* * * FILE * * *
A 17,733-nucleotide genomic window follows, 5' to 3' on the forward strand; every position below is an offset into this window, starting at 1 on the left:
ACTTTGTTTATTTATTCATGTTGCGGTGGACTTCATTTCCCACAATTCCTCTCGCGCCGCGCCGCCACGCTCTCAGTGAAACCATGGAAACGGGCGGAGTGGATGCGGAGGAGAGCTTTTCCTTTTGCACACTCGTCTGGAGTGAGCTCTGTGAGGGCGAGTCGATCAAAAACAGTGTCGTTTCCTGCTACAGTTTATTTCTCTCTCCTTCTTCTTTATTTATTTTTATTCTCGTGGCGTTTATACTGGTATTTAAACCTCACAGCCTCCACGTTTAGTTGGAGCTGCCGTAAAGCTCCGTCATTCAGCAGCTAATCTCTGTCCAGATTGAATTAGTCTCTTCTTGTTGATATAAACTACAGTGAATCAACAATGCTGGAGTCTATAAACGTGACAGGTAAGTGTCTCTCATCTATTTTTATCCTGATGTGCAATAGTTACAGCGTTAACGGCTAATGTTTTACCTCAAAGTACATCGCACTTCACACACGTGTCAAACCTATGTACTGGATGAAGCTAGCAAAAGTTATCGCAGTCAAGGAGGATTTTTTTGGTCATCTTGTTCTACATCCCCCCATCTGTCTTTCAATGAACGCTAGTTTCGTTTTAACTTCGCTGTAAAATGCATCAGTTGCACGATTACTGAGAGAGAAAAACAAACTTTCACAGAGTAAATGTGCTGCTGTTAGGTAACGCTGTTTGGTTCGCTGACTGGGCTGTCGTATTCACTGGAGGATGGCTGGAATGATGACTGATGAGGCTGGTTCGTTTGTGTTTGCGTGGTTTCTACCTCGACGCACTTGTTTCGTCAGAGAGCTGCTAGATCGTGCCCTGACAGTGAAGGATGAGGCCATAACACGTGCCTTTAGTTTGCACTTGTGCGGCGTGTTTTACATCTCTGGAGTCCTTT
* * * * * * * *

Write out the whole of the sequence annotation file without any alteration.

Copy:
A 17,733-nucleotide genomic window follows, 5' to 3' on the forward strand; every position below is an offset into this window, starting at 1 on the left:
ACTTTGTTTATTTATTCATGTTGCGGTGGACTTCATTTCCCACAATTCCTCTCGCGCCGCGCCGCCACGCTCTCAGTGAAACCATGGAAACGGGCGGAGTGGATGCGGAGGAGAGCTTTTCCTTTTGCACACTCGTCTGGAGTGAGCTCTGTGAGGGCGAGTCGATCAAAAACAGTGTCGTTTCCTGCTACAGTTTATTTCTCTCTCCTTCTTCTTTATTTATTTTTATTCTCGTGGCGTTTATACTGGTATTTAAACCTCACAGCCTCCACGTTTAGTTGGAGCTGCCGTAAAGCTCCGTCATTCAGCAGCTAATCTCTGTCCAGATTGAATTAGTCTCTTCTTGTTGATATAAACTACAGTGAATCAACAATGCTGGAGTCTATAAACGTGACAGGTAAGTGTCTCTCATCTATTTTTATCCTGATGTGCAATAGTTACAGCGTTAACGGCTAATGTTTTACCTCAAAGTACATCGCACTTCACACACGTGTCAAACCTATGTACTGGATGAAGCTAGCAAAAGTTATCGCAGTCAAGGAGGATTTTTTTGGTCATCTTGTTCTACATCCCCCCATCTGTCTTTCAATGAACGCTAGTTTCGTTTTAACTTCGCTGTAAAATGCATCAGTTGCACGATTACTGAGAGAGAAAAACAAACTTTCACAGAGTAAATGTGCTGCTGTTAGGTAACGCTGTTTGGTTCGCTGACTGGGCTGTCGTATTCACTGGAGGATGGCTGGAATGATGACTGATGAGGCTGGTTCGTTTGTGTTTGCGTGGTTTCTACCTCGACGCACTTGTTTCGTCAGAGAGCTGCTAGATCGTGCCCTGACAGTGAAGGATGAGGCCATAACACGTGCCTTTAGTTTGCACTTGTGCGGCGTGTTTTACATCTCTGGAGTCCTTT